Joseph Conrad's The Women of Heart of Darkness
The novella Heart of Darkness illustrates readers with three different types of depictions that men had of women during the late 1800’s; also known as the imperialistic era. These depictions were as follows; the naive woman, the mistress, and the wealthy widow. The naïve woman was personified by Kurtz intended. The mistress was personified by the native African woman. The wealthy widow is personified by Marlow’s aunt. This assumption can be made on various levels. The most obvious level is how Joseph Conrad never gave these characters names. Also when they are mentioned it is very brief.
Kurtz’s intended is the naïve character. She is alone and waiting for Kurtz for as long as she has too. She is like a European, wealthy and useless woman, who has nothing better to do than just sit around and wait for her fiancé to return when ever he wants. It is as if she lives in her own world that revolves around her, without an concern for reality and other people. When Marlow goes to visit her, her first question is what were his last words. It seems as though she needs some type of reassurance that Kurtz was thinking about her. It maybe due to the fact the she suspected Kurtz of something or she just didn’t feel that his love was sincere as it used to be. Marlow lies to her and tells her he said her name, and she is content with that. She doesn’t even ask how he died. I don’t agree with Marlow lying to Kurtz’s intended. He should have told her the truth and not lie to her. There is a small possibility that maybe Marlow was attracted to her and didn’t want to hurt his chances with her. The small part that she has in this novella she manages to sound like a naïve woman.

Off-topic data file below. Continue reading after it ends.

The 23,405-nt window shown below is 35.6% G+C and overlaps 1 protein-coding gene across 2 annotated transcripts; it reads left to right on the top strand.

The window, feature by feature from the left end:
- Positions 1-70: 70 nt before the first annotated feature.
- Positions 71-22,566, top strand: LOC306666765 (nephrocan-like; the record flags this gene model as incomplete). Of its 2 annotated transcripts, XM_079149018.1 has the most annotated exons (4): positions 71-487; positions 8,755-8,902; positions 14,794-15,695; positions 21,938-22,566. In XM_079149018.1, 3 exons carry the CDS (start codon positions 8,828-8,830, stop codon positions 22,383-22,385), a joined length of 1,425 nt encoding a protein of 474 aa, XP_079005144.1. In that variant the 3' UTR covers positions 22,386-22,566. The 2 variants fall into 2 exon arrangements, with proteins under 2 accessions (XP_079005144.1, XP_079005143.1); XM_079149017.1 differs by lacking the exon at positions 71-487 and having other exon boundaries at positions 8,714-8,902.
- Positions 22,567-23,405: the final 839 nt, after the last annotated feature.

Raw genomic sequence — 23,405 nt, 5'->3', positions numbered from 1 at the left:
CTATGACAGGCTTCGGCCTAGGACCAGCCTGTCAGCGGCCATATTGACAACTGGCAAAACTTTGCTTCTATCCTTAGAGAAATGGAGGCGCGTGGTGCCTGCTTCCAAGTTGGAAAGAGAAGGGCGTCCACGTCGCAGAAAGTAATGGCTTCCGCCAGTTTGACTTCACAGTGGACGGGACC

The second character that we are introduced to is Kurtz’s African mistress. The mistress is a beautiful woman who seems to evoke some sort of control over...